According to one study published in Surgery, more than 4,000 preventable surgical errors occur every year, costing private and public healthcare providers more than $1.3 billion annually in malpractice payouts. Mistakes range from wrong-side surgery to foreign objects left inside patients. Despite being known in medical circles as “never events” because they should never happen, a range of studies support the findings published in Surgery.
In 2007, research published in Annals of Surgery revealed shocking data taken over the course of 30 months in just one state. The report included 400 “near misses” and nearly 300 wrong-side surgery errors. In 2009, Archives of Surgery found that so-called “never events” happen all too frequently.
Surgical negligence often goes unreported. It’s estimated that 80 percent of errors are not reported by hospital employees, according to a report compiled by the U.S. Department of Health and Human Services.
Typical surgical errors include:
- Wrong site surgery
- Wrong patient surgery
- Misuse of medical tools
- Instruments and tools left behind in the body
- Nerve damage
- Receiving surgery inappropriate for the condition
- Lacerations and tears of other organs or body parts
- Removal of the wrong organ
- Infection or other post-operative complications
The Surgery report’s figure of 4,044 surgical errors is unlikely to reflect the true scale of the problem, since many events are never reported. Not all items left behind after surgery are discovered, for example. They are typically only discovered after patients experience complications or discomfort and in some cases, experts believe, this may not occur for years after the operation, and may never happen at all.
A 2012 study by the inspector general for the U.S. Department of Health and Human Services revealed that hospitals reported just 1% of the events they were supposed to record in those states.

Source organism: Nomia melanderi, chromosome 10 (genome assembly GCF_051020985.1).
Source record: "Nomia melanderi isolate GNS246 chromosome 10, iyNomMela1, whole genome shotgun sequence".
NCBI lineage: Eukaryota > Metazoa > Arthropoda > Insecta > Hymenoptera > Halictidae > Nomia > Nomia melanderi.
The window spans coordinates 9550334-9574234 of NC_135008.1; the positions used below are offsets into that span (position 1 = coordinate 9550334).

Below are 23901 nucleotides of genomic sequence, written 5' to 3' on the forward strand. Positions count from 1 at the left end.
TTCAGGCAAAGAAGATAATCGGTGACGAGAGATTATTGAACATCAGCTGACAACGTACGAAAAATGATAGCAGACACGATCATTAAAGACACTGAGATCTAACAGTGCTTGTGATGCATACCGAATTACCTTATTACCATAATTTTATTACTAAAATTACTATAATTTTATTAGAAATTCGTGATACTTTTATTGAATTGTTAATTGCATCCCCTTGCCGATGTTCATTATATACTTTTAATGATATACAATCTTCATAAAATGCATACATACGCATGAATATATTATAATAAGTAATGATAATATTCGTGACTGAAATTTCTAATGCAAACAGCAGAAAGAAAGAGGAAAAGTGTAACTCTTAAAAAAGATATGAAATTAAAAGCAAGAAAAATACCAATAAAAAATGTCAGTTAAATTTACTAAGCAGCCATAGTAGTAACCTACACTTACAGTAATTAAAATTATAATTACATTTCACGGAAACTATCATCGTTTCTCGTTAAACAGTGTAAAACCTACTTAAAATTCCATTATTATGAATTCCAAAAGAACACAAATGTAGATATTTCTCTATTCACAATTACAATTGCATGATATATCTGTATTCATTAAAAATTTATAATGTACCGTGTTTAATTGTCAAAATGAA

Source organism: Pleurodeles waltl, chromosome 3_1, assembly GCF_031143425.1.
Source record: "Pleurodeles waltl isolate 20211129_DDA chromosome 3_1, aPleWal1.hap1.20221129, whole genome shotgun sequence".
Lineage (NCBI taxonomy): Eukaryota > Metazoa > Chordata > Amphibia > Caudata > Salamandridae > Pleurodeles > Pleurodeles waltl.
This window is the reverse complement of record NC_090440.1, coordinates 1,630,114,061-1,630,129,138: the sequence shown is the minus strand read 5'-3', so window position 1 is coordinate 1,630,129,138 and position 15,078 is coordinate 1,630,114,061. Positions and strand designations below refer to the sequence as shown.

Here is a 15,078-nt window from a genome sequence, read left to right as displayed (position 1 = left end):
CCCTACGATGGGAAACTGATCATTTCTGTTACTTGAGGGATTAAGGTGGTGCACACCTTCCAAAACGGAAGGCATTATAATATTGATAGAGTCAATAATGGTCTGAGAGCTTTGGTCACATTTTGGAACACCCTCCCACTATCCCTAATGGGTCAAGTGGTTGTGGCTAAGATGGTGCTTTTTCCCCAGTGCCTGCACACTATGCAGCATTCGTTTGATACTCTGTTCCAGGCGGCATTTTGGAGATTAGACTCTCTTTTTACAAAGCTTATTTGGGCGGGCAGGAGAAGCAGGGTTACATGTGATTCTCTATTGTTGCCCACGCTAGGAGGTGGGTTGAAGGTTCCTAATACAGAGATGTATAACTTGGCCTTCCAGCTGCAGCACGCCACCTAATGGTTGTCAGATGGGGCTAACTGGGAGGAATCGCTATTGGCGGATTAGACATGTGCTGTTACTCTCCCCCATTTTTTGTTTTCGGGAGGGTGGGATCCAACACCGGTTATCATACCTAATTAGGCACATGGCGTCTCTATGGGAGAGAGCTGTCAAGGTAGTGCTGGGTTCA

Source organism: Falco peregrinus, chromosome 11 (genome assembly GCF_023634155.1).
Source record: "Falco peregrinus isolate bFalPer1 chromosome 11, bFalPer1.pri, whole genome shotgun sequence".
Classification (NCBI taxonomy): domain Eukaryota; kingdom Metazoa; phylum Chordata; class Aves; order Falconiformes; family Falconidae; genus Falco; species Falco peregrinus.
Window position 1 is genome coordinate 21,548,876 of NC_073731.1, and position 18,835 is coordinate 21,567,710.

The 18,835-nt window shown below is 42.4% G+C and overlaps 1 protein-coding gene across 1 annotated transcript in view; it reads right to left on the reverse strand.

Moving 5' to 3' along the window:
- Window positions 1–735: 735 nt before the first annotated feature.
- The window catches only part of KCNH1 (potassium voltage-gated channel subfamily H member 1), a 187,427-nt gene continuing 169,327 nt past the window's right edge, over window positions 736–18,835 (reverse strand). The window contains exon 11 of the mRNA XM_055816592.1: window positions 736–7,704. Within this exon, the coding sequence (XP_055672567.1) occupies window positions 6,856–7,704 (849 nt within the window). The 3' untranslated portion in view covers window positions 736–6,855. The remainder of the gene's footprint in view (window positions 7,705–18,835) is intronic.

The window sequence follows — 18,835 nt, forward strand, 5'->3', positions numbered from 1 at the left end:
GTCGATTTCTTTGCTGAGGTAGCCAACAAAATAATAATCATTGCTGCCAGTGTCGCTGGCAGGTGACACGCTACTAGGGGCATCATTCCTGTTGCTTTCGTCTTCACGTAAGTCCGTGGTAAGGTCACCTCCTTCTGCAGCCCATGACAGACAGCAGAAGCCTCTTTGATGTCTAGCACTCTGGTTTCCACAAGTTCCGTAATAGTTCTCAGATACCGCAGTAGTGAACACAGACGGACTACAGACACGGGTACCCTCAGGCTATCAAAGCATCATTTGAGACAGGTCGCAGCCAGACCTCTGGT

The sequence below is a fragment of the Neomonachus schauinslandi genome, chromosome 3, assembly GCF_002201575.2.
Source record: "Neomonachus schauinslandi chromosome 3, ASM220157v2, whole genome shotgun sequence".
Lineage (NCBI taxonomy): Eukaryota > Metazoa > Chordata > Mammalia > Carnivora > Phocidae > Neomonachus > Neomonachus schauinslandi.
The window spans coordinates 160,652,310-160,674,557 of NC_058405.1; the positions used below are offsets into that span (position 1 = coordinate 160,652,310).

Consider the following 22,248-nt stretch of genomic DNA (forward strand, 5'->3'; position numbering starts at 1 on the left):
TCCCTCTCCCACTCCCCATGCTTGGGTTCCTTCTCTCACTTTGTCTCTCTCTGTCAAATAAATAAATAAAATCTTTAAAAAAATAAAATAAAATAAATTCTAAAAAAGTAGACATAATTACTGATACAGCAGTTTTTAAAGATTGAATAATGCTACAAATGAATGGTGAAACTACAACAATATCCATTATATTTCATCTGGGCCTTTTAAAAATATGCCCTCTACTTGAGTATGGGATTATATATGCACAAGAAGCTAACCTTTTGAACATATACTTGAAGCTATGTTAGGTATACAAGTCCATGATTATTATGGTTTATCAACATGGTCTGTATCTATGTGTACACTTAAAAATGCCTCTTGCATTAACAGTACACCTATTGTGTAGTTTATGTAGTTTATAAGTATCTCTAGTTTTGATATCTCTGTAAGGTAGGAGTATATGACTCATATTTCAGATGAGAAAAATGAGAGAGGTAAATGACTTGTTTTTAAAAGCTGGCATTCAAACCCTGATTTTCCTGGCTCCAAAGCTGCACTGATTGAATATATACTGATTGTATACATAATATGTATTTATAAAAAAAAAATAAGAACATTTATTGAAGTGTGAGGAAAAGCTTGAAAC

Causes and consequences of surgical negligence
Such surgical mistakes may occur as a result of inexperienced, under-qualified or fatigued doctors, or when support staff fail to follow proper safety and hygiene standards or surgery protocols.
The consequences of surgical negligence range from temporary injuries in 59 percent of cases, to permanent injuries in 33 percent of cases, and death in 6.6 percent of the cases. If patients pay the price for doctor negligence with ill health and, in more dire scenarios, their lives, hospitals are often forced to pay vast sums of money as compensation to the victims and their families.
According to data compiled by Medicare, hospitalizations involving a lost sponge or instrument cost, on average, more than $60,000. Per case, medical malpractice lawsuits cost hospitals between $100,000 and $200,000. A report on health care quality issued by the National Quality Forum put lost sponges and other instruments in the most serious category of surgical mistakes.
There are some technological solutions, but they are not widely implemented, much less legally mandated. Sponge-tracking systems typically add just $8 to $12 to the cost of an operation. One system adds tiny radio tags to sponges that can be tracked and removed before closing patients up following surgery. IU Health spends more than a quarter of a million dollars a year equipping its three Indianapolis hospitals with tagging systems. The program has been 100 percent successful so far, with not a single lost sponge case occurring in the five years since they adopted the technology.